Young Adulthood Binge Drinking Pressures

“Don’t feel stupid if you don’t like what everyone else pretends to love.”

Emma Watson

What good comes from binge drinking? Why are young adults encouraged to engage in this behavior?

First, let’s define binge drinking because I’m not talking about having a few drinks with food over the course of 4 hours. 

Here’s the definition from the CDC“Binge drinking is defined as a pattern of drinking that brings a person’s blood alcohol concentration (BAC) to 0.08 grams percent or above. This typically happens when men consume 5 or more drinks or women consume 4 or more drinks in about 2 hours.”

Once I turned 21 and alcohol became easily accessible, drinking became an anti-climactic activity. Sure, I’ll drink from time to time to celebrate and socialize (had a blast at karaoke last week!), but overall, I don’t think drinking in large quantities benefits your mind, body, or soul.

Despite all of the downsides of binge drinking (e.g., alcoholism, the fact that alcohol is a known carcinogen, and driving under the influence), why do we encourage each other to do it?

When I drink more than 3 drinks in a night, I feel like absolute crap the next day. I won’t want to workout, I don’t sleep well, I crave all sorts of unhealthy foods, I get moody, and I worry about all of the dumb things I did/said that night. 

Have you ever been in a social situation where you’ve felt pressured to drink? Or maybe you don’t even notice the pressure. Perhaps you drink because that’s what you think you are supposed to do. 

A few months ago, I was indirectly invited to a party where the Facebook event description stated, “we will be playing drinking games. No bystanders allowed.” 

…What the actual f*ck?

So, if people don’t want to participate in drinking games, which to me stopped being a source of entertainment at age 22, they should probably decline the invitation. Great, so now these people are left out of the fun.

I’ve declined many house party invitations for this reason. I usually feel out of place, and I end up standing around awkwardly. Staying in and writing blogs is much more appealing to me. 

I notice pressure all of the time. If someone is at a social event, and they do not have a drink in their hand, people will often ask, “oh, so you’re not drinking?” I’ve recently come to realize that this is an extremely personal question. It seems innocent and friendly, but it has the potential to open a can of worms. What if the person is opting out of drinking because they are taking care of their health (physical or mental)? If I see someone not drinking at a social event, I leave it alone. Quite honestly, I may not even notice. It’s none of my business, and frankly, who cares if they are drinking or not? You can still make conversation with sober people. Please note that asking someone if they would like a drink is different from “why aren’t you drinking?” Nothing wrong with offering, just let it go if they decline.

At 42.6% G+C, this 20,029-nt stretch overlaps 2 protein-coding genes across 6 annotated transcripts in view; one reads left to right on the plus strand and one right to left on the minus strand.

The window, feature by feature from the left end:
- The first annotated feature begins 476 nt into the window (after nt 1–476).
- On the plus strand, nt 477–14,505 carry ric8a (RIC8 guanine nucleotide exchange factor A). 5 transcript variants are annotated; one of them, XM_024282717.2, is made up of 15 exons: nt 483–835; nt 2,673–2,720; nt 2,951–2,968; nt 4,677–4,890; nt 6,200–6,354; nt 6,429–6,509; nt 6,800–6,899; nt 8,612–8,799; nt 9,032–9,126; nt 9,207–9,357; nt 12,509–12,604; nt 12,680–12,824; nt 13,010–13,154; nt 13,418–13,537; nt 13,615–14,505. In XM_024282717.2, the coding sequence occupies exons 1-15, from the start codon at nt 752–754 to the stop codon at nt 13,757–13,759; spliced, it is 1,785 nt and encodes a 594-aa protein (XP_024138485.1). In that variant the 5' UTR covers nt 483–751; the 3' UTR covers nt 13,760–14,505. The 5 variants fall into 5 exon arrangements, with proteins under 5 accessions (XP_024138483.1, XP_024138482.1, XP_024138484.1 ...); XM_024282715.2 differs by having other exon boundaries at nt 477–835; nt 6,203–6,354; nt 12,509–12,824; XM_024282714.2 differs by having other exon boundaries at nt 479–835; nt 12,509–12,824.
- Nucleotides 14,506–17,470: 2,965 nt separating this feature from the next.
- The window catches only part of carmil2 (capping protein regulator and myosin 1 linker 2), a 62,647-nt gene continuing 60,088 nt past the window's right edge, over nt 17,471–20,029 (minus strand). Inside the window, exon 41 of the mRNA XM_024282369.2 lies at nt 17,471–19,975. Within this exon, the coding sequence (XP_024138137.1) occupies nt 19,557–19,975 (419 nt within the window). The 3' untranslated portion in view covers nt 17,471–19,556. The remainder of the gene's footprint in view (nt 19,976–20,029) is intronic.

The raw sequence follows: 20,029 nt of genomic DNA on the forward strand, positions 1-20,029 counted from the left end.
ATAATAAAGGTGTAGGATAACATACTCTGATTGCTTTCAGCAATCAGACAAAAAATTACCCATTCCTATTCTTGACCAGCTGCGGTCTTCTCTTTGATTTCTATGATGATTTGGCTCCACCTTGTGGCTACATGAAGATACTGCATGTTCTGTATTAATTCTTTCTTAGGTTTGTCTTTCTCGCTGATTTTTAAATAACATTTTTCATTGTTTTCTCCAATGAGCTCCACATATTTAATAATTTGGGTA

It boggles my mind that we encourage each other to do something that is so unhealthy. Why is this the norm?

I don’t have a clear answer to this one. It surely has something to do with the desire to release inhibitions. If you are going on a first date and both parties are a little nervous, a glass of wine or two can certainly take the edge off. However, why would it be attractive to have 4 drinks over the course of 2 hours and get sloppy? Does it prove that the person is fun? Not to toot my own horn, but I think I’m an absolute blast without alcohol (if you are into deep conversations), but hey, that’s only my perception. Is it cute to reach a point where you can’t walk, and someone has to carry you home? 

I want to end this blog post with some sort of conclusion to my original question regarding the social pressures around binge drinking. However, the conclusion here is that I don’t have a definite answer. I believe it is best to always look at these patterns from the outside and ask, “why?” You may find that many parts of our culture simply do not make much sense.

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